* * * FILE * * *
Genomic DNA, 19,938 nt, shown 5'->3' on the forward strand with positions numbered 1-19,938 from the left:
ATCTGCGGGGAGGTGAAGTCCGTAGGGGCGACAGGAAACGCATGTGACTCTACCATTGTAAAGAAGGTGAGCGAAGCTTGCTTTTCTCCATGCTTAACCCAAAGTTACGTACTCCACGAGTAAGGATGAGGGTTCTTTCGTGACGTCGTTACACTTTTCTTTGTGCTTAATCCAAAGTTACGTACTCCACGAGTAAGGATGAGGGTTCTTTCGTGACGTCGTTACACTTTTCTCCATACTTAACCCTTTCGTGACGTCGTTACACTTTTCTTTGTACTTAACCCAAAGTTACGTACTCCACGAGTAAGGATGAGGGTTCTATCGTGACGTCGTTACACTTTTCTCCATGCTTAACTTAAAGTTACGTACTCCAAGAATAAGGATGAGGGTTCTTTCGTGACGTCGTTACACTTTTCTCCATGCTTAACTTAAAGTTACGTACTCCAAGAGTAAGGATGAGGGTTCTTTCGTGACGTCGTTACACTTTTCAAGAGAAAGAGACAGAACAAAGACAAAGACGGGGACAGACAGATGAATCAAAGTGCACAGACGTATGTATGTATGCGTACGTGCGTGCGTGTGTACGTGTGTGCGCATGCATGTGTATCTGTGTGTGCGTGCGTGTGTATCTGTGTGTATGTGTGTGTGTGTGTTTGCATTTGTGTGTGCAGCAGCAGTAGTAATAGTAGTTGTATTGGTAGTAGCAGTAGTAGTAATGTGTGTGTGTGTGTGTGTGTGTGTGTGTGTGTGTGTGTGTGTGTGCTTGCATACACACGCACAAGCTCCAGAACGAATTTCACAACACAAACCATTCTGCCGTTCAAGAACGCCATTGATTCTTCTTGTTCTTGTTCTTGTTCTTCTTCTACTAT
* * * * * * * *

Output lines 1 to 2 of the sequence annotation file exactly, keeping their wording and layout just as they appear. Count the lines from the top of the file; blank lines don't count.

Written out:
Genomic DNA, 19,938 nt, shown 5'->3' on the forward strand with positions numbered 1-19,938 from the left:
ATCTGCGGGGAGGTGAAGTCCGTAGGGGCGACAGGAAACGCATGTGACTCTACCATTGTAAAGAAGGTGAGCGAAGCTTGCTTTTCTCCATGCTTAACCCAAAGTTACGTACTCCACGAGTAAGGATGAGGGTTCTTTCGTGACGTCGTTACACTTTTCTTTGTGCTTAATCCAAAGTTACGTACTCCACGAGTAAGGATGAGGGTTCTTTCGTGACGTCGTTACACTTTTCTCCATACTTAACCCTTTCGTGACGTCGTTACACTTTTCTTTGTACTTAACCCAAAGTTACGTACTCCACGAGTAAGGATGAGGGTTCTATCGTGACGTCGTTACACTTTTCTCCATGCTTAACTTAAAGTTACGTACTCCAAGAATAAGGATGAGGGTTCTTTCGTGACGTCGTTACACTTTTCTCCATGCTTAACTTAAAGTTACGTACTCCAAGAGTAAGGATGAGGGTTCTTTCGTGACGTCGTTACACTTTTCAAGAGAAAGAGACAGAACAAAGACAAAGACGGGGACAGACAGATGAATCAAAGTGCACAGACGTATGTATGTATGCGTACGTGCGTGCGTGTGTACGTGTGTGCGCATGCATGTGTATCTGTGTGTGCGTGCGTGTGTATCTGTGTGTATGTGTGTGTGTGTGTTTGCATTTGTGTGTGCAGCAGCAGTAGTAATAGTAGTTGTATTGGTAGTAGCAGTAGTAGTAATGTGTGTGTGTGTGTGTGTGTGTGTGTGTGTGTGTGTGTGTGTGTGCTTGCATACACACGCACAAGCTCCAGAACGAATTTCACAACACAAACCATTCTGCCGTTCAAGAACGCCATTGATTCTTCTTGTTCTTGTTCTTGTTCTTCTTCTACTAT